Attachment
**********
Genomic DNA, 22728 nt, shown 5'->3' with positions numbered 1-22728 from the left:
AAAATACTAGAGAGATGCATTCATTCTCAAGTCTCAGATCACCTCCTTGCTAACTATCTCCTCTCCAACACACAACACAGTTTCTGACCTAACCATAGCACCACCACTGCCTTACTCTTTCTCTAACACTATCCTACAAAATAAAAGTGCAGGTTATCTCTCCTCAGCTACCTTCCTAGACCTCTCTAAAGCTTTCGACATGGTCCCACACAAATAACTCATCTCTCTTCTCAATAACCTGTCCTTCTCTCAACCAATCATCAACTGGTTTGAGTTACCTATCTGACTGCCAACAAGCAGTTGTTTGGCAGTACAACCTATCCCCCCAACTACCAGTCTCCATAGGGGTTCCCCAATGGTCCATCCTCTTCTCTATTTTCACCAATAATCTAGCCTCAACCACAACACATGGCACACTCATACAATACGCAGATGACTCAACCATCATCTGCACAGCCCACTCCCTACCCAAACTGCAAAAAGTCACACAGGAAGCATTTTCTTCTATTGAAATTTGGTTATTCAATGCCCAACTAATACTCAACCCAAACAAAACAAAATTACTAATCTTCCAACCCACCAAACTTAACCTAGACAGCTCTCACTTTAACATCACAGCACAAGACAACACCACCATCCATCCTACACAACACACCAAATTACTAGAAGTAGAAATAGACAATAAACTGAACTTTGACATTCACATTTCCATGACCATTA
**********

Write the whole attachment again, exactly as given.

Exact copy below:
Genomic DNA, 22728 nt, shown 5'->3' with positions numbered 1-22728 from the left:
AAAATACTAGAGAGATGCATTCATTCTCAAGTCTCAGATCACCTCCTTGCTAACTATCTCCTCTCCAACACACAACACAGTTTCTGACCTAACCATAGCACCACCACTGCCTTACTCTTTCTCTAACACTATCCTACAAAATAAAAGTGCAGGTTATCTCTCCTCAGCTACCTTCCTAGACCTCTCTAAAGCTTTCGACATGGTCCCACACAAATAACTCATCTCTCTTCTCAATAACCTGTCCTTCTCTCAACCAATCATCAACTGGTTTGAGTTACCTATCTGACTGCCAACAAGCAGTTGTTTGGCAGTACAACCTATCCCCCCAACTACCAGTCTCCATAGGGGTTCCCCAATGGTCCATCCTCTTCTCTATTTTCACCAATAATCTAGCCTCAACCACAACACATGGCACACTCATACAATACGCAGATGACTCAACCATCATCTGCACAGCCCACTCCCTACCCAAACTGCAAAAAGTCACACAGGAAGCATTTTCTTCTATTGAAATTTGGTTATTCAATGCCCAACTAATACTCAACCCAAACAAAACAAAATTACTAATCTTCCAACCCACCAAACTTAACCTAGACAGCTCTCACTTTAACATCACAGCACAAGACAACACCACCATCCATCCTACACAACACACCAAATTACTAGAAGTAGAAATAGACAATAAACTGAACTTTGACATTCACATTTCCATGACCATTA